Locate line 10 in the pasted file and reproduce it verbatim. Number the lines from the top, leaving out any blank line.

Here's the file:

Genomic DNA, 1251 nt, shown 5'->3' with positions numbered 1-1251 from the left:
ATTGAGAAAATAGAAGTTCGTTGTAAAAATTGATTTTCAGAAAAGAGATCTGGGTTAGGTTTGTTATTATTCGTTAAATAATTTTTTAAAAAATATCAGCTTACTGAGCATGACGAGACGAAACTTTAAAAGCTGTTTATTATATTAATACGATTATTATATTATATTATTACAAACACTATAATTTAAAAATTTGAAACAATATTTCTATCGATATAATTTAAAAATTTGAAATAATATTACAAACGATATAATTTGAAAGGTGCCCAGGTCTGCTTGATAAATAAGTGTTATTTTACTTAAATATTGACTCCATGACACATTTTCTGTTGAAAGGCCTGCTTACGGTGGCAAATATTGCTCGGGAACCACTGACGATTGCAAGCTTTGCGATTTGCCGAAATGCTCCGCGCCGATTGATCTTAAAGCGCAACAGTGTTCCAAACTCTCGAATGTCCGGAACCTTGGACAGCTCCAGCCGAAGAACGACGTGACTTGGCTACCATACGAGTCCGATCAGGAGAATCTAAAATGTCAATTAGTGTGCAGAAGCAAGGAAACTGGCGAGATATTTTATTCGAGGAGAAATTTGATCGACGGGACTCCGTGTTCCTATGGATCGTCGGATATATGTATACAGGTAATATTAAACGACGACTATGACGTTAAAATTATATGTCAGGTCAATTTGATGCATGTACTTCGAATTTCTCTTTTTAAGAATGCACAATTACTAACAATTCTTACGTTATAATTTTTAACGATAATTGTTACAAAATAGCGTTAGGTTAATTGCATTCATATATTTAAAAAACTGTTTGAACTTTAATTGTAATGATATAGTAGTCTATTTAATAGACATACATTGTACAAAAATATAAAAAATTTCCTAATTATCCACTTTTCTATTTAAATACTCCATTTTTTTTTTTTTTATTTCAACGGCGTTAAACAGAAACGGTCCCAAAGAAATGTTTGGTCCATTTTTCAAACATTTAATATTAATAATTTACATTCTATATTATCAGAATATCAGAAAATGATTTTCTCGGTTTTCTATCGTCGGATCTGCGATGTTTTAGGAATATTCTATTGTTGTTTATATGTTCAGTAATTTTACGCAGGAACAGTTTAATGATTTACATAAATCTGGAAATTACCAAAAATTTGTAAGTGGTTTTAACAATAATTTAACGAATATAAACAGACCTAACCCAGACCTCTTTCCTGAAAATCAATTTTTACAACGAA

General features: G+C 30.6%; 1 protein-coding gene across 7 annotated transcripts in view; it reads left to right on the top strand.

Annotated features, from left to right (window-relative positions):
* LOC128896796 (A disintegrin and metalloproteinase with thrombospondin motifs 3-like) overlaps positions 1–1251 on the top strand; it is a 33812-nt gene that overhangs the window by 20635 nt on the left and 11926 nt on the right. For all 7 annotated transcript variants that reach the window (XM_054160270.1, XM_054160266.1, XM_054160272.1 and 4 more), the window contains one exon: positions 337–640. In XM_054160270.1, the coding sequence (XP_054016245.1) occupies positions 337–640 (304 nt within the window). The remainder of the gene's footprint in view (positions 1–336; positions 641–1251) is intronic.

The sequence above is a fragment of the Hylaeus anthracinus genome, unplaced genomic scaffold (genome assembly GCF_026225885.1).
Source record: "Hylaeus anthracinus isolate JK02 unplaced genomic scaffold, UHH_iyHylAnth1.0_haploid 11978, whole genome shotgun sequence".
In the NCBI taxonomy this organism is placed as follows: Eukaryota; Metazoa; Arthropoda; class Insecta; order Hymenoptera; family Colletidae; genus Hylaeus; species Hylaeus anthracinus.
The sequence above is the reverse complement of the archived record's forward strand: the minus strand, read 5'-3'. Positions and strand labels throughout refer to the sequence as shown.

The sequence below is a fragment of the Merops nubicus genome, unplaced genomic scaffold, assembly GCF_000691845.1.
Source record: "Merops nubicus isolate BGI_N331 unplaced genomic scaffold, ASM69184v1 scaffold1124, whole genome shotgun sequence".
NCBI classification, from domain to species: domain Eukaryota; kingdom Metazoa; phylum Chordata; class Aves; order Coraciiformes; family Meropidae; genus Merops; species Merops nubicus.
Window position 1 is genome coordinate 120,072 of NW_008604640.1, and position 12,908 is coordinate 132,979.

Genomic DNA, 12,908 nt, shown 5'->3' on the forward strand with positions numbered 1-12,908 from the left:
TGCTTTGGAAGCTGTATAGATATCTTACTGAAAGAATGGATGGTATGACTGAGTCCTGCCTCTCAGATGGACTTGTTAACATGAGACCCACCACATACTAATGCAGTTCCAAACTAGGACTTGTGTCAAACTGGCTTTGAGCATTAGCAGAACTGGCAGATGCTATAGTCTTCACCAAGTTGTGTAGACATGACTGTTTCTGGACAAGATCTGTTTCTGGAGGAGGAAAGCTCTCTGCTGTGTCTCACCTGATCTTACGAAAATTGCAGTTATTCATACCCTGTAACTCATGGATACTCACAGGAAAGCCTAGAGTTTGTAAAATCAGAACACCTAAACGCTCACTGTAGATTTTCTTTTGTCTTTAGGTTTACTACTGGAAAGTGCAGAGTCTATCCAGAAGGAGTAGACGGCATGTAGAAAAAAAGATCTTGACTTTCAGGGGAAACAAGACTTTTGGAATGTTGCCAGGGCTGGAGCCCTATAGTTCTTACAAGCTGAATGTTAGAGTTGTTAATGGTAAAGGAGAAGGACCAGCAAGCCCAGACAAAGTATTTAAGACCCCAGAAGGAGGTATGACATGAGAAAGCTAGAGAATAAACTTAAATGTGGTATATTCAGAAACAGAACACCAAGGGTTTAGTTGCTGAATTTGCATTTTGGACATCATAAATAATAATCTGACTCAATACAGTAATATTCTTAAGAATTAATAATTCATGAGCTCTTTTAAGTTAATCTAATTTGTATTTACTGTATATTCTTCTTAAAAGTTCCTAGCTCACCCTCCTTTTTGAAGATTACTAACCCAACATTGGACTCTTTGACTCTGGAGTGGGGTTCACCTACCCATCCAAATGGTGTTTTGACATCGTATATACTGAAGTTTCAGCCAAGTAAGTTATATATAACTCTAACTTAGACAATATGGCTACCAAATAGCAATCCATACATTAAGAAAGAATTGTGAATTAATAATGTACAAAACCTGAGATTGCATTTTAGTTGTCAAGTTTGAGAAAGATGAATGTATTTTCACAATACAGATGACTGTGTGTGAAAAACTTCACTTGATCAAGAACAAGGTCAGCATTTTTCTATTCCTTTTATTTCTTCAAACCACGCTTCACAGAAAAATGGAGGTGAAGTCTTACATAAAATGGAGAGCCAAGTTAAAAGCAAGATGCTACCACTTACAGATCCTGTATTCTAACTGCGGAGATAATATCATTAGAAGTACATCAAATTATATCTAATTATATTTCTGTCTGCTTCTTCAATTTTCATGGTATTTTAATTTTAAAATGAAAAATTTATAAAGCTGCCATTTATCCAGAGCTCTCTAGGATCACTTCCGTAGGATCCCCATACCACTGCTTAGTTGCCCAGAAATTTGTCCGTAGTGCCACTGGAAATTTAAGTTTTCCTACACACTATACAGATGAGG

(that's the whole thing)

The sequence below is a fragment of the Merops nubicus genome, unplaced genomic scaffold, assembly GCF_000691845.1.